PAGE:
Searchers located the wreck Wednesday of a ferry that capsized off Tonga a week earlier and found no immediate signs of the 93 people on board who are still missing and presumed dead.
The Princess Ashika flipped over and sank Aug. 5 in a tragedy that has reverberated throughout the tiny South Pacific kingdom and triggered accusations that the government allowed the ferry to operate despite it being unseaworthy.
Tongan Police Commander Chris Kelley said the hulk was found Wednesday by an unmanned search device in about 360 feet (110 meters) of water near where the ferry foundered about 54 miles (86 kilometers) northeast of the capital, Nuku'alofa.
Navy divers from New Zealand and Australia who are assisting the search are not able to go that deep, meaning a search inside the hull for bodies or clues to the disaster will likely have to wait for additional equipment.
"It is important to realize that nobody on board could still be alive," Kelley told reporters.
Two people, a British man and a Tongan woman, are confirmed dead in the sinking, while 54 other passengers and crew survived. One person from Japan and two each from Germany and France are among the missing.
Kelley said authorites surmised the wreck's position based on sonar readings matching the vessel's size and shape, adding that the hull appears intact in an upright position but noting that divers have not sighted the wreck yet.
He said bad weather had again forced authorities to suspend the operation.
|File photo of the MV Princess Ashika ferry in Nuku'alofa.|
Search coordinator, New Zealand Navy Lt. Cmdr. Andrew McMillan, said a remotely operated vehicle with a video camera would "read the nameplate to give 100 percent confirmation" on the vessel's identity, probably on Sunday or Monday, when weather conditions are expected to improve.
Recovering bodies was up to the Tongan government because the New Zealand and Australian navy divers can only reach a maximum depth of 195 feet (60 meters), he said.
"There are organizations round the world ... who have the capability to dive to those sorts of depths (360 feet). We don't as a navy, the Australians don't as a navy — so that's something for the Tongan government to consider now," he told New Zealand's National Radio.
"We're very pleased we've been able to find the vessel ... but very frustrated that we can't provide some closure to the Tongan people," Lieut. Cmdr McMillan said.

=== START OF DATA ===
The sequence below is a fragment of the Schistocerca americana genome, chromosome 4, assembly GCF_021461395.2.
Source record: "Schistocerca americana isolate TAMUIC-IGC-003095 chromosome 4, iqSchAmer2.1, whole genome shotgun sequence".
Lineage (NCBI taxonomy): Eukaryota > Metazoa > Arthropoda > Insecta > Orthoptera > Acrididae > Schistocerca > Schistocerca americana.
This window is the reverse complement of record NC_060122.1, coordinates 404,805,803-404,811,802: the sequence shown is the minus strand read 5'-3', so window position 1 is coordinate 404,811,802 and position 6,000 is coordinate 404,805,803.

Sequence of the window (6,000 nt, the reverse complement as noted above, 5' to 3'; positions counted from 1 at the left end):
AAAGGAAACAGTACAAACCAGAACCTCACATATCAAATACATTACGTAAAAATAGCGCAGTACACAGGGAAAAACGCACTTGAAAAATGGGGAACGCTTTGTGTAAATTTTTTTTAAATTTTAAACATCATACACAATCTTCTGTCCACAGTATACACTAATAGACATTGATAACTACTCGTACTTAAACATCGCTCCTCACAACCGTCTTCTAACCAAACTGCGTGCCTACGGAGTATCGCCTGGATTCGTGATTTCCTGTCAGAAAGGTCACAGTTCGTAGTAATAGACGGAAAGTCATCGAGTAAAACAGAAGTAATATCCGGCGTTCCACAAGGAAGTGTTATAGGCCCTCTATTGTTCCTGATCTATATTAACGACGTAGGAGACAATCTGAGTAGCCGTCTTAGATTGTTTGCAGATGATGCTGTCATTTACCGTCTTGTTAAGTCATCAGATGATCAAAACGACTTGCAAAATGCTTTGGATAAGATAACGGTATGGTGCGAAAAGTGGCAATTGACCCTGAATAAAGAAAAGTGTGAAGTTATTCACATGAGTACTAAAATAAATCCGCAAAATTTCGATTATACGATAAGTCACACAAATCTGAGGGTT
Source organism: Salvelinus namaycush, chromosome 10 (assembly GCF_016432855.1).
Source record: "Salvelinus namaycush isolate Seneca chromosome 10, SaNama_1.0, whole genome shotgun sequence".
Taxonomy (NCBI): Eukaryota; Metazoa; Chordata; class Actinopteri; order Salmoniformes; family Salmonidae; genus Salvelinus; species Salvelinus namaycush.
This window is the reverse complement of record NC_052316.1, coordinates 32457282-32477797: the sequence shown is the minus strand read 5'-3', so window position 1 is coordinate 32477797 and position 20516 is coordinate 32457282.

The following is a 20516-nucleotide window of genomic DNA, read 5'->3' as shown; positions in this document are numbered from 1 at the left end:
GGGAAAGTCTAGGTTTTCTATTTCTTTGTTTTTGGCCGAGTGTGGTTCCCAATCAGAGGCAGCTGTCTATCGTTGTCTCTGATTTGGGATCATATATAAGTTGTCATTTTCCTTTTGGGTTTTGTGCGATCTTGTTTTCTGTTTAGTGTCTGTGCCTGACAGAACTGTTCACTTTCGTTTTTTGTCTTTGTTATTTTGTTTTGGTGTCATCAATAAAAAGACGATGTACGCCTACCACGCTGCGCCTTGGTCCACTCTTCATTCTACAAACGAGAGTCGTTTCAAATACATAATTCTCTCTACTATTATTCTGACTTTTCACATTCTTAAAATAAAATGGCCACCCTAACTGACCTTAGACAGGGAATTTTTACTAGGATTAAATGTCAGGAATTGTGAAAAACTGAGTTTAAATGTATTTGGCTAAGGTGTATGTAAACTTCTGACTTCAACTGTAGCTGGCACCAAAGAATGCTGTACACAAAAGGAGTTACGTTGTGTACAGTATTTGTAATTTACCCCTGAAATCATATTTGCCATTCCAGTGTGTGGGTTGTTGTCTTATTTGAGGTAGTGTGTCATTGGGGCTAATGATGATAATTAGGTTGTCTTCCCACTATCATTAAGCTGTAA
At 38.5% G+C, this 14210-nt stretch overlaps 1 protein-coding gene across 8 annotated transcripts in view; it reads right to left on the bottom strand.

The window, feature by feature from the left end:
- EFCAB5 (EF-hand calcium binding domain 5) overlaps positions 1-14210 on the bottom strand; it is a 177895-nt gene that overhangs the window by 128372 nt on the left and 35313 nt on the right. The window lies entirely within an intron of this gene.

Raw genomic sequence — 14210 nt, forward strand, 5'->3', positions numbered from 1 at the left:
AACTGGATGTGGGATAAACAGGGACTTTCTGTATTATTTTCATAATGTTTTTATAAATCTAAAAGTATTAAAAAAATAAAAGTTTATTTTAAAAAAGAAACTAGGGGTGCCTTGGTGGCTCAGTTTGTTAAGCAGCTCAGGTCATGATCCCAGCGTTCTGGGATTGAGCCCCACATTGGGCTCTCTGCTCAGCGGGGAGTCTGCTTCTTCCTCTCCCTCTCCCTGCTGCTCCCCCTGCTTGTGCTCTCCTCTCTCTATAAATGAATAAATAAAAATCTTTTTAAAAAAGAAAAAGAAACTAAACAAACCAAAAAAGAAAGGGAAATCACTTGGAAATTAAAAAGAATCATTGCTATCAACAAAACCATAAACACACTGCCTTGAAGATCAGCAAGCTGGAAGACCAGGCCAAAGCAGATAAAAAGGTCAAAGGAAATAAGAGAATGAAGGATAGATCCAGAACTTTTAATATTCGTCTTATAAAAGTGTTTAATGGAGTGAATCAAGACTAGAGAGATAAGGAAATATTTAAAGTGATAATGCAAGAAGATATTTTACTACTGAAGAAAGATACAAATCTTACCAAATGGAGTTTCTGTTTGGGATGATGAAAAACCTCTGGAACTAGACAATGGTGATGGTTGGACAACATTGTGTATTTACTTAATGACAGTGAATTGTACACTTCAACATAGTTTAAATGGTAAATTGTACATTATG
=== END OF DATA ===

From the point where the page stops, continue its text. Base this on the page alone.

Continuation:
The cause of the disaster is not yet known. Survivors described the ferry as rocking violently from side to side and waves breaking into the lower deck before it went under, though officials said weather conditions were mild.
The ship's captain, Maka Tuputupu, blamed the sinking on rusted loading ramps that allowed water into the boat, and said the Tongan government should take responsibility because it knew there were problems with the ship.
Tongan Transport Minister Paul Karalus resigned on Tuesday, saying he must do so to allow a full government inquiry. But he rejected claims he was responsible.
He said the vessel was fully seaworthy and certified. It was carrying people and cargo well below levels set by its permits.
But the surveyor in charge of carrying out checks on the ferry, Mosese Fakatoa, said the boat was not seaworthy and that he never had a chance to finish his report on it.
"Even without the survey, I can tell you that the ship was not in good condition," he told New Zealand's TV3 News.
The ferry was missing marks which showed how low in the water a ship could ride, Fakatoa said, and not having them breached international maritime conventions.
"I think they (the government) knew about it, but they did nothing," he told the channel.
Tonga's Prime Minister Feleti Sevele said earlier the seaworthiness of the ferry would be investigated by the commission of inquiry. He added that he had himself seen the ferry's certificate of seaworthiness.
Tonga has set up a disaster relief fund to support bereaved families, with an initial $250,000 (T$500,000) government donation. China's Red Cross Society contributed $30,000 Wednesday.